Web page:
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AT A recent Prime Minister’s Questions, Jeremy Corbyn revealed new analysis by Labour that shows the government is set to woefully miss its climate targets by almost 50 years.
This means that, contrary to boasts from Theresa May and Boris Johnson that the Tories are committed to tackling the climate emergency, if progress continues at its current rate the government target of reaching “net zero” carbon emissions by 2050 will not be met until 2099.
Specifically, emission reduction has slowed to a crawl in recent years, with the amount of carbon released falling only 1.5 per cent in 2018 — less than half the fall of 3.2 per cent in 2017.
We need to be absolutely clear that this is not an abstract matter but will affect millions of people. Failure to meet the 2050 target could have catastrophic effects on human and animal life in Britain.
To lay out exactly what this means, it could include increased flooding and wildfires, greater health risks from pollution and extreme heat, and food shortages as a consequence of agricultural disruption. It would also mean a loss of habitats and wildlife.
Recently — but receiving far from enough coverage in the mainstream media — the Committee on Climate Change (the government’s official climate watchdog) criticised the Tories’ climate change efforts as “being run like Dad’s Army” and leaving the population at real risk.
According to the report, in a show of abject failure from the Tories, just one of 25 vital emissions-cutting policies has been delivered.
As Corbyn said: “This government has spent too long treating the climate emergency like a PR exercise, setting out targets it knows full well it isn’t on track to meet… We’re already seeing the catastrophic impact of climate change, from wildfires in Yorkshire to flooding in Wales. If this government doesn’t change course now it will be the next generation that pays the price — not to mention the millions of people already at risk in the Global South.”
A key reason why the Tories can’t deliver — whatever their rhetoric — in this area is that the climate emergency cannot, and must not, be left to the market.
In contrast to the Tories, Corbyn-led Labour takes the climate crisis seriously and has the radical policies to move forward.
To give an important example, Labour recently got Parliament to declare a climate emergency, making it the first to do so in the world.
Labour’s leadership also understood the importance of the extinction rebellion and school student climate strikes, which most of the Tories (including some in the new hard-right Cabinet) just sneered at.
Furthermore, Labour has clear plans in office to kick start a Green Industrial Revolution, which will not only help safeguard our and the planet’s future, and transform our economy to improve the lives and living standards of millions.
This then couldn’t be further away from the Tories’ record on this issue, which will in all likelihood get worse under the premiership of Johnson, who once claimed that that global warming was “a new stone age religion.”
Indeed, the worst legacy of Johnson’s eight years a mayor was his failure to take the action needed to reduce the lethal levels of pollution from vehicles in London’s atmosphere.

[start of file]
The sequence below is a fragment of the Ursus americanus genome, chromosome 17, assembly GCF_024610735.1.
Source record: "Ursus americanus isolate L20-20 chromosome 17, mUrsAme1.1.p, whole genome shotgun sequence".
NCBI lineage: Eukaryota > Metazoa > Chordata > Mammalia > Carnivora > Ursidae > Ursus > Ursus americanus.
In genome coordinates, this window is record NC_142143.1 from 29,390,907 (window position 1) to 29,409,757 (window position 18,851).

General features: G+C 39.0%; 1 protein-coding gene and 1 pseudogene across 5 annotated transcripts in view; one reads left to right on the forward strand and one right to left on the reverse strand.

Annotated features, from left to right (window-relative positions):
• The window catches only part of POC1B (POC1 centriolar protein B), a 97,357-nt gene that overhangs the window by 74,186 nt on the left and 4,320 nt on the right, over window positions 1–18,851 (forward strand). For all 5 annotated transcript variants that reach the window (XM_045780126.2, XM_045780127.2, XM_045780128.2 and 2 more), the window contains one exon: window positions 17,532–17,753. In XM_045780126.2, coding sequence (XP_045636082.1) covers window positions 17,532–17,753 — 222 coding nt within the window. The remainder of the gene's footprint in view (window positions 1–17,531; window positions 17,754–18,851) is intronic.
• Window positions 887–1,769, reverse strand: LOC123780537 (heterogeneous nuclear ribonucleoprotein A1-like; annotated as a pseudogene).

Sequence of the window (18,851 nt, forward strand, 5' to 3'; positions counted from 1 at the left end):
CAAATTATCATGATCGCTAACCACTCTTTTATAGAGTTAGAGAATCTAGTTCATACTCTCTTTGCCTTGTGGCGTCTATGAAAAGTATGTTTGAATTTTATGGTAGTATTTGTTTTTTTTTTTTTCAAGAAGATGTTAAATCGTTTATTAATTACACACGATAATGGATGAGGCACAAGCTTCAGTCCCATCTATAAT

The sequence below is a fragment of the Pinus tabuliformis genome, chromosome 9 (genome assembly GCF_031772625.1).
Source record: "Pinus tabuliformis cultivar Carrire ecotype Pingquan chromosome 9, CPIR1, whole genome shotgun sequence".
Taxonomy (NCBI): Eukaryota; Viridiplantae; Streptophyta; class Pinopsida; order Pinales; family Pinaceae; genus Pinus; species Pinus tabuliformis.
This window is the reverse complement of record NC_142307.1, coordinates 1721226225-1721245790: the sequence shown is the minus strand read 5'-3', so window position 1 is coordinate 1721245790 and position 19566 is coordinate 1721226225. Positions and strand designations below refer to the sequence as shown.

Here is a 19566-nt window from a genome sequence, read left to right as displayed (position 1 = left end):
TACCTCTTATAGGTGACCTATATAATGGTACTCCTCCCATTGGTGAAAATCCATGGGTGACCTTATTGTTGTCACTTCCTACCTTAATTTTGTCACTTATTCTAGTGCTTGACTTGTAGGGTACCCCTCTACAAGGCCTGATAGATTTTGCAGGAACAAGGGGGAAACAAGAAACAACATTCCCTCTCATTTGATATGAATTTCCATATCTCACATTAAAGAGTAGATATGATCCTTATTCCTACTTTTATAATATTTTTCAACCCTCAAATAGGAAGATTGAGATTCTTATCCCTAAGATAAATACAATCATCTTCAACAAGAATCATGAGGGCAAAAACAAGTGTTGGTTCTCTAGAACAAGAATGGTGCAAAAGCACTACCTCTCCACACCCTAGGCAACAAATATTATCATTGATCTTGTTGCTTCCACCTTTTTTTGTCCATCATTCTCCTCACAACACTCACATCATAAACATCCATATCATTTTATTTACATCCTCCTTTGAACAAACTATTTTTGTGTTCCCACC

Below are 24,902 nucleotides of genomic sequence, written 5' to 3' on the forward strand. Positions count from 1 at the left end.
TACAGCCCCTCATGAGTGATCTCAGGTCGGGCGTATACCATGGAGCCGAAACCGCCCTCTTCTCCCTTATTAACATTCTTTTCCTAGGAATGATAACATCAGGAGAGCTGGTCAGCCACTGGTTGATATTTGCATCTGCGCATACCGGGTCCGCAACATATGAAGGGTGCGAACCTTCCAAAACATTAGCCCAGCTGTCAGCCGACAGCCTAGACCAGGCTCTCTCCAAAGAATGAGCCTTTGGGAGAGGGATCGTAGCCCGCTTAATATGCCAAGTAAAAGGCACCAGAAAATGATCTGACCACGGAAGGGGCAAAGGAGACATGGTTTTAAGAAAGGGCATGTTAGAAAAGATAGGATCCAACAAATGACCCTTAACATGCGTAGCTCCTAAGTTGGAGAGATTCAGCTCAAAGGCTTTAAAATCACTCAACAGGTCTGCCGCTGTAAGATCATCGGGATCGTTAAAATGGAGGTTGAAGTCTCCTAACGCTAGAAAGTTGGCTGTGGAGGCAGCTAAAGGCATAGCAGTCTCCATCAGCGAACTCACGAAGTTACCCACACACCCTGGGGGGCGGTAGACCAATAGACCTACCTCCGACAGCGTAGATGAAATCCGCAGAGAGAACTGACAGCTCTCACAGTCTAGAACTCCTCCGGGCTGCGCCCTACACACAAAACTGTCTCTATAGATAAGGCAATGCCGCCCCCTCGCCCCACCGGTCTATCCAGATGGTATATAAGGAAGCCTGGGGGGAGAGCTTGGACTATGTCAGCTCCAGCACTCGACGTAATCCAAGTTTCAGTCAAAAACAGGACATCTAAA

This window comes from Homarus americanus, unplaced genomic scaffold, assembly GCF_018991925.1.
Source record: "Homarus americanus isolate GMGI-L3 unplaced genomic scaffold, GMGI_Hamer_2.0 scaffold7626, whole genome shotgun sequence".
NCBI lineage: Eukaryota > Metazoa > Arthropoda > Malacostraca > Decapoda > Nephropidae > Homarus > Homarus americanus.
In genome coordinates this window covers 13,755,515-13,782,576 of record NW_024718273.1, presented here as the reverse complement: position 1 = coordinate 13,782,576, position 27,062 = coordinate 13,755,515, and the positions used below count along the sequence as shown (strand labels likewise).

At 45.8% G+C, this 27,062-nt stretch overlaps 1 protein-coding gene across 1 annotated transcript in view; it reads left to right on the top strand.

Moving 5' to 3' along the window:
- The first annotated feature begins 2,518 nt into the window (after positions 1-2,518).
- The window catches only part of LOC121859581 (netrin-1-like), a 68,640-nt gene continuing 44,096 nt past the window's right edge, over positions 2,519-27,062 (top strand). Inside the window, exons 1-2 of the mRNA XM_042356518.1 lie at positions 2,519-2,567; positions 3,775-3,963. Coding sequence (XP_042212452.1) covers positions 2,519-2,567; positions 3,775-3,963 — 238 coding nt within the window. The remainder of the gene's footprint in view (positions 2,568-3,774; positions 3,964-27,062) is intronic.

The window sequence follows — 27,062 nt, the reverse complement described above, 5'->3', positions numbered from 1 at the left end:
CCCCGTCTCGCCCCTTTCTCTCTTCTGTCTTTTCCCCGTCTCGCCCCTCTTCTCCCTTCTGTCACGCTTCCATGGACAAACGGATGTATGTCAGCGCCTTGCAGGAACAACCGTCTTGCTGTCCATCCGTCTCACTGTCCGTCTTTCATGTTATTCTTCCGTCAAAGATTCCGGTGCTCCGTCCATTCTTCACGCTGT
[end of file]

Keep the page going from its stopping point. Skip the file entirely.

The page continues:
Just before I lost the 2008 London mayoral election I put forward proposals for a Low Emission Zone to introduce hefty charges for polluting heavy goods vehicles and the first set of charges on polluting cars was due to come in just after the election in May 2008. Johnson cancelled that and over the next eight years did nothing in terms of major new initatives.
During that period 76,000 Londoners died prematurely because of the pollution. He increased bus fares by 2 per cent above inflation every year and slashed investment in transport by £3.5 billion, rather than investing more and more in transport and infrastructure to help move people on to public transformation.
One of the reasons I found the job of being mayor truly wonderful was because you could do so much on issues such as the environment, but during Johnson’s years his only legacy was to build the notorious cable car to nowhere and a revolving restaurant on the Olympic site.
The reason this matters so much is because we are running out of time to make the necessary steps required to prevent global warming exceeding the critical point of a 1.5°C rise. The International Panel on Climate Change has argued we have just over a decade to take the decisive action to reduce the amount of carbon in the atmosphere.
We face a direct existential threat if we do not rapidly switch from fossil fuels by 2020, and a failure to do so will mean runaway climate change.
Already we are seeing record-breaking temperatures (as in Britain this week), extreme heatwaves, storms, floods and wildfires leaving a trail of death and devastation.
This needs real action and investment not spin and inaction from Johnson and the Tories.
Furthermore, after decades of neoliberalism, our economy is structurally weak and deeply unequal. Whole communities have been de-industrialised, insecure and low paid work has soared, our infrastructure is underinvested and crumbling, and our society’s fabric is being pulled apart by austerity.
Corbyn understands that only a total transformation of the failed neoliberal model can protect both people and planet.
It is yet another, and perhaps the most important, reason why we need a general election now — to get rid of Johnson and put Corbyn into number 10.
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